He said its especially to see candidates who say they stand for the environment take money from fossil fuel industries, which is one of the demands of politicians in the "This is Zero Hour" platform.
Martinez is the youth director for an environmental advocacy group called Earth Guardians and said its important for young people who want the government to address climate change to put forward their own candidates to represent their views and their communities, especially the latino and indigenous communities.
"Ever since I was really little I viewed my sense, my place in this world, just really looking at myself and my life as having the potential to do something bigger," he told ABC.
Martinez's passion for climate change as an issue runs in the family, his parents are both environmental activists and his mother founded the Earth Guardians organization, which began as a school in Hawaii in 1993. He has spoken at conferences around the world from a young age, including speaking at national events starting when he was 6 years old. He has also lobbied against fracking and for more environmental policies in his hometown, Boulder, Colorado.
He said he's thinking of running for office before he turns 20, "even if it's just to make a statement," he said, but he's also supporting his friend Jackson Hinkle who just turned 18 and is running for city council in San Clemente, California.
The amateur climatologist
Egdar McGregor, 18, lives in Southern California. He said he's always been interested in the weather and how it changes.
He told ABC News he started charting National Weather Service data, on his own, and saw how the graphs have changed over the last 100 years. McGregor said it scared him when he saw some of the trends and he became more interested in climate change instead of just the weather.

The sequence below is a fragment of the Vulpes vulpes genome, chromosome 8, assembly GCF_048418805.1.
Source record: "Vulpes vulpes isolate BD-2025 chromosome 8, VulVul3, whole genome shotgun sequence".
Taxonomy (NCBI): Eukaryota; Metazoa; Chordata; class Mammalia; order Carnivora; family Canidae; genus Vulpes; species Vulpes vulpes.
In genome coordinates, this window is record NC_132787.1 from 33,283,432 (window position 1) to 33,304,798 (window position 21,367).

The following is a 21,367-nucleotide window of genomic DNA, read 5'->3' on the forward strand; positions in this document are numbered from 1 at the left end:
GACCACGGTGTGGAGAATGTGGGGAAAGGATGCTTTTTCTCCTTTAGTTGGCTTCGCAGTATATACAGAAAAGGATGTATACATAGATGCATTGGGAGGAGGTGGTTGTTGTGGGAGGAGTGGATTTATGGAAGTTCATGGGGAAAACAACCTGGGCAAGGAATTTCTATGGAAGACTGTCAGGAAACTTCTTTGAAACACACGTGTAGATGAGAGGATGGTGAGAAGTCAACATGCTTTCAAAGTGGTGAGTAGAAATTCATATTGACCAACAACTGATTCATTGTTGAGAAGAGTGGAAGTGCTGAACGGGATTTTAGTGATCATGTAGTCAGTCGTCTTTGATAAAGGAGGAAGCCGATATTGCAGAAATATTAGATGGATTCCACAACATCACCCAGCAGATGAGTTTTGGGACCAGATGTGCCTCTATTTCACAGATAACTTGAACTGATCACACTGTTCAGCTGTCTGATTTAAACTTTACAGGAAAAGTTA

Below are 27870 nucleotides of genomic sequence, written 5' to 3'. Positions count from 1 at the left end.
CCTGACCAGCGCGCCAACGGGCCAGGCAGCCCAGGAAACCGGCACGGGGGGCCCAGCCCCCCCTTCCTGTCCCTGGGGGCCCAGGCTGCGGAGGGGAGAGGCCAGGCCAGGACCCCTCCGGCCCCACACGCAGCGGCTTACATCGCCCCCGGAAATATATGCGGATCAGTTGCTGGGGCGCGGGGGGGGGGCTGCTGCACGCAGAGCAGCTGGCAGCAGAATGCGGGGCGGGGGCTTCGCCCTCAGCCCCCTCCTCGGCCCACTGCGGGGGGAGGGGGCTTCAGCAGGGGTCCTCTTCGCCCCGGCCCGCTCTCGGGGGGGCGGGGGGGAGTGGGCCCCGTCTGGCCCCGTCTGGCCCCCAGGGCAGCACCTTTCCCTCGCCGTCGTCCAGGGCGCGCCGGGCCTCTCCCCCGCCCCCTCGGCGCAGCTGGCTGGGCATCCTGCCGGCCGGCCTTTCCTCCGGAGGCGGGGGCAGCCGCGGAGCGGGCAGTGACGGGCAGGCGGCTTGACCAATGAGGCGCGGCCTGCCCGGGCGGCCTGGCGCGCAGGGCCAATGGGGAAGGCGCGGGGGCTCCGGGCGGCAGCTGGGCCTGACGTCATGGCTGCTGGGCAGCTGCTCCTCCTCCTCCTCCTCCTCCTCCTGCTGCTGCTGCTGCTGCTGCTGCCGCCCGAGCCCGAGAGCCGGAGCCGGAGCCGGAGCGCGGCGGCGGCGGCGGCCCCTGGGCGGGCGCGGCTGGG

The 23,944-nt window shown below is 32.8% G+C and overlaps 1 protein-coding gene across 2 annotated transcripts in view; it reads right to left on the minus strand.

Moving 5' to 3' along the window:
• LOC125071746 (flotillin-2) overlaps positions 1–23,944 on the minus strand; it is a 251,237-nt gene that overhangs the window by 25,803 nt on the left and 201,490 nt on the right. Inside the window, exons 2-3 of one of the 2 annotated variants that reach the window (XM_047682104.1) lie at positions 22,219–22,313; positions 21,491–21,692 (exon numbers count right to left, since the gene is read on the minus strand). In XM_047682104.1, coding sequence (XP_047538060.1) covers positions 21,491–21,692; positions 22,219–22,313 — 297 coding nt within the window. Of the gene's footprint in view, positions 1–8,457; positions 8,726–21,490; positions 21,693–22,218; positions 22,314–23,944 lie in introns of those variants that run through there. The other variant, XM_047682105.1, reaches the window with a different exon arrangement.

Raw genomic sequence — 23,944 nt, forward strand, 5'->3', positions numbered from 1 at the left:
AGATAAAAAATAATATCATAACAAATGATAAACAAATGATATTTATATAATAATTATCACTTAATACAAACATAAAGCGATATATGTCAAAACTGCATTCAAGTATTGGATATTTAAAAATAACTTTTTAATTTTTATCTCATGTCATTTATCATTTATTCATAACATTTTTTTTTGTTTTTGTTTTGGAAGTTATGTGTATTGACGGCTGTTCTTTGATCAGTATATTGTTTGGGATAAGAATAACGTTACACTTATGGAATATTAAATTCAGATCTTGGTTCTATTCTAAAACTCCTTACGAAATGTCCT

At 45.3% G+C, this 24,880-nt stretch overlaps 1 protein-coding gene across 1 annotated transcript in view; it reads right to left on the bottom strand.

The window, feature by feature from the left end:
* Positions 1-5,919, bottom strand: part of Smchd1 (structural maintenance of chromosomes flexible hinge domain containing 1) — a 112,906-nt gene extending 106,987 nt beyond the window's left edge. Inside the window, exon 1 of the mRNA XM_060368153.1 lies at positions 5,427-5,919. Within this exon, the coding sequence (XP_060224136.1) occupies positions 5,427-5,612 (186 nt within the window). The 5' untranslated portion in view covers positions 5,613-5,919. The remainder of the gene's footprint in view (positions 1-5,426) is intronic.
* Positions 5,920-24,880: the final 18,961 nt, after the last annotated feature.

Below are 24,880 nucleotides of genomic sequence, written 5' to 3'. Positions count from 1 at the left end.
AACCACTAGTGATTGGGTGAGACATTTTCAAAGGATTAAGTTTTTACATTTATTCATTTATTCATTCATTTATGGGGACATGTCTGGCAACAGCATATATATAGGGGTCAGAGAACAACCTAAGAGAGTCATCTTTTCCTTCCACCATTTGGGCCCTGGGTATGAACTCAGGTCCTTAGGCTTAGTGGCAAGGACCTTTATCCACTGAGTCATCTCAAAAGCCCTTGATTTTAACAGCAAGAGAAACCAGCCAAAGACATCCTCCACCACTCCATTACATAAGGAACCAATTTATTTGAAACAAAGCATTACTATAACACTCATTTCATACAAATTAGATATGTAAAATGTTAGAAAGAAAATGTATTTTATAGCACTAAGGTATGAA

"When I look to see what the forecast is over the next 100 years the warming accelerates California can’t live like this, we can’t continue to be one of the most agriculturally important states," McGregor told ABC News.
McGregor said he gets frustrated that his peers don't seem to notice climate change and that he wants his teammates on the speech and debate team to use their skills to speak out.
In 2017, when he was 17, he wrote an essay calling for action on climate change and to leave a better world for his generation and the next one.
"We kids are the future, and we will live in the world that you have left us," he wrote. "We are the children Carl Sagan asked you to leave a better Earth for, and to us, it seems as if you have not done so. We cannot wait any longer to solve climate change. Now, it is our turn to save this disaster."
McGregor is speaking at the This is Zero Hour march in Los Angeles this weekend.
Therese Etoka has lobbied the Idaho state government to include climate change in the state's high school science curriculum and worked to push her hometown, Boise, to transition to renewable energy sources. She told ABC News she helped collect more than 1,000 postcards from students in support of the renewable energy campaign in her city.
Etoka, who was born in the Democratic Republic of Congo, testified at state hearings urging the legislature to adopt better high school science standards that included educating students on global warming and climate change.
After she was asked by the committee chairwoman not to discuss climate change in her testimony, Etoka told a local paper that she made a point to attend the next day of the hearing to show the committee she wasn't afraid.
Etoka said she is working with a candidate for state superintendent, Cindy Wilson, and has volunteered for other Democratic candidates. She said a lot of students in the state want something new and that young people that have the power to vote should get involved to support candidates that represent their views and want to help the environment.
"This is our future and this is our planet already and what we do now is really going to affect the next year, " she told ABC News.
In addition to working with the Climate Justice League, an affiliate of the Sierra Club chapter, Etoka works with refugee families through her high school's humanitarian club. Etoka is attending Connecticut College in the fall to study international relations, with an emphasis in political science and French.